Patricia Baker [File Photo]
The National Union of CAUT has established a new award to recognize members who have made an outstanding contribution to the advancement of equity in the post-secondary community.
The Patricia Baker Award for Union Activism
honours the late Patricia Baker, who worked tirelessly to promote equity for women in post-secondary education through her work as an associate professor in Mount Saint Vincent University’s departments of sociology/anthropology and women’s studies, her research on women and unionization and her involvement with the MSVU faculty association. Baker was also a member of NUCAUT’s executive board until her death in December 2007.
The award was established at NUCAUT’s third convention in May, where the assembly also elected a new executive board.
Dileep Athaide from the Federation of Post-Secondary Educators was voted in as president, while Ginny Stroeher, past president of the Association of Professors of Bishop’s University, was chosen as new vice-president, and Tom Booth from the University of Manitoba Faculty Association was named treasurer. Maureen Shaw (FPSE), Brian Brown (University of Windsor Faculty Association) and Suzanne Dudziak (Faculty Association of the University of St. Thomas) were elected members-at-large to the board.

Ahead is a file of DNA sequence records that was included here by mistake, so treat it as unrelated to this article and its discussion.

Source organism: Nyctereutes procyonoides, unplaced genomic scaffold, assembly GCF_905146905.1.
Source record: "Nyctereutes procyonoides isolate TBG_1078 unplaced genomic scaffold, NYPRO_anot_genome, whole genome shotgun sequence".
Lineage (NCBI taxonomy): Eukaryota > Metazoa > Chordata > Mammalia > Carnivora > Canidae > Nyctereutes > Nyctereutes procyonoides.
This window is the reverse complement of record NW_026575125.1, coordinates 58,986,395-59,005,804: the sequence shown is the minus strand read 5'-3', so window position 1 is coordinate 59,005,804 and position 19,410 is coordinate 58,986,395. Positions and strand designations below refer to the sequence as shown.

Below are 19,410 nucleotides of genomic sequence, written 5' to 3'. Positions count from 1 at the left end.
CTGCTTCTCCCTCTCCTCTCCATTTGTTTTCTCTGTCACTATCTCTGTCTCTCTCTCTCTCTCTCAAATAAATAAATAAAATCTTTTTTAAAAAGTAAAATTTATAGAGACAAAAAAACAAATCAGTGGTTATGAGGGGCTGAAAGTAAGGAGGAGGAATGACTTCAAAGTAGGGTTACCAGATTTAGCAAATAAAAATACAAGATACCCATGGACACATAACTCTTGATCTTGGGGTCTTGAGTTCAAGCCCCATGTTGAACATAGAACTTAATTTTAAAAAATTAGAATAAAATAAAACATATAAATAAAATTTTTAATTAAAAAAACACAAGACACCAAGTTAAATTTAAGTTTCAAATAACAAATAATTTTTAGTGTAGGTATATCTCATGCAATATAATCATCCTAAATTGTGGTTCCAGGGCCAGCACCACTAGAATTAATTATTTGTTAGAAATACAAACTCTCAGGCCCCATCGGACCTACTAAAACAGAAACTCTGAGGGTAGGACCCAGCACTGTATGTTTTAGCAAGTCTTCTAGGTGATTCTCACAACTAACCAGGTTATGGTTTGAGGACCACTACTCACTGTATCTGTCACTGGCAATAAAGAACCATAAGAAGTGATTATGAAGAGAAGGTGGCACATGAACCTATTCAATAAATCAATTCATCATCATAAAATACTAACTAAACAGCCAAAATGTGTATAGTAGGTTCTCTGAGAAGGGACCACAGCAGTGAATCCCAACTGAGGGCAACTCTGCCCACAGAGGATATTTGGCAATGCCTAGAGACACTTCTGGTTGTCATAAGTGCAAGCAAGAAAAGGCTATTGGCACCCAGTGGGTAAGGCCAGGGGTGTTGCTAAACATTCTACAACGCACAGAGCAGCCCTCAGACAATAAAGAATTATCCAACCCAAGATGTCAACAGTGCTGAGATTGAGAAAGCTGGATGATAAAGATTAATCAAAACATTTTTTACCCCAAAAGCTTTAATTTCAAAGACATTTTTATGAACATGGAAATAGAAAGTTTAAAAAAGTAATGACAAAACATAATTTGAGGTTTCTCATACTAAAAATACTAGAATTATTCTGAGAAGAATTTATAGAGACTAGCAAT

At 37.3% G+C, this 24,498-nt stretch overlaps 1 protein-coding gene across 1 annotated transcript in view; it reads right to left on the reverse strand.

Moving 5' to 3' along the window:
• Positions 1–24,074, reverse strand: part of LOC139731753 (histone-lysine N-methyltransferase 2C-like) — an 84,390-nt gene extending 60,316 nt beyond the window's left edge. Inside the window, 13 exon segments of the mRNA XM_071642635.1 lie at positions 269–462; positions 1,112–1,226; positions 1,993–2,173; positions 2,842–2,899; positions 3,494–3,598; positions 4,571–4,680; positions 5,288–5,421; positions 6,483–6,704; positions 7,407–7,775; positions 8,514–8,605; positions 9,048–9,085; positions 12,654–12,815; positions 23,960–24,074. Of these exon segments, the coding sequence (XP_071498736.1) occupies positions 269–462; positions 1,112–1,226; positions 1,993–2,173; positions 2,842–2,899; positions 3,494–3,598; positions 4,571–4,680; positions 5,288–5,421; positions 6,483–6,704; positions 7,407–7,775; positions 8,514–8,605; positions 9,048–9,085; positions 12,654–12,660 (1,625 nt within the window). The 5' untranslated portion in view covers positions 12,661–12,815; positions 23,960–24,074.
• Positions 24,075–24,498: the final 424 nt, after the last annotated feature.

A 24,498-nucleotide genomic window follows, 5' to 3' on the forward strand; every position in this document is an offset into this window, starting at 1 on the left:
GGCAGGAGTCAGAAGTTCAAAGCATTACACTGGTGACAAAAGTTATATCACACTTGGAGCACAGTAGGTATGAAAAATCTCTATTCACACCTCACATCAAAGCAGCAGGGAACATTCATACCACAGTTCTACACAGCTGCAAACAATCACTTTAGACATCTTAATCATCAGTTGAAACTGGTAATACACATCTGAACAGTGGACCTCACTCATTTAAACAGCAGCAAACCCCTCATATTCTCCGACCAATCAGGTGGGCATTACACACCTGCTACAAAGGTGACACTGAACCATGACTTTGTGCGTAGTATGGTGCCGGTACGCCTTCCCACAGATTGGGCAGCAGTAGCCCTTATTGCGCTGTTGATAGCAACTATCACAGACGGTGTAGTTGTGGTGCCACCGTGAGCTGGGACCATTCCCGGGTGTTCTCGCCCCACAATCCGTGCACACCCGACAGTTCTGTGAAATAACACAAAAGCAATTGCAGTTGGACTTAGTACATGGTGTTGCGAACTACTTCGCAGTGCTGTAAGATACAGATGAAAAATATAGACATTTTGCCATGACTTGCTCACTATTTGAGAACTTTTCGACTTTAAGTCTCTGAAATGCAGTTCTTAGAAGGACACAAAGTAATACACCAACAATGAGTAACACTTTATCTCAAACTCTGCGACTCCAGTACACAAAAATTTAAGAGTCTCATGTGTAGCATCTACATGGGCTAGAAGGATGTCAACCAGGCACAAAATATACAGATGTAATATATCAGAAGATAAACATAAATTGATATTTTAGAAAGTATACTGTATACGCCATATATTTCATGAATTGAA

NUCAUT has 21 member associations in addition to FPSE, which has 18 member locals.
“We’re hoping more academic associations will join us,” Athaide said after the election. “About one third of CAUT-affiliated associations have already joined the union, and, as of this convention, we have representatives from every province, but it would be great to bring in new blood.”
Athaide said in the six years since the fledgling organization’s formation within the Canadian Labour Congress, NUCAUT has been successful in making post-secondary education issues a priority on the CLC agenda.
“Now the CLC is lobbying on those issues with us,” he said, adding that several NUCAUT members serve on CLC committees related to topics on training and technology, health and safety, women, and pensions, among others.
“Our member associations really do benefit from the CLC’s training programs, conferences and publications,” Athaide said. “As well, each is able to join its provincial federation of labour and local labour council — building stronger links with other labour groups in its community and province.”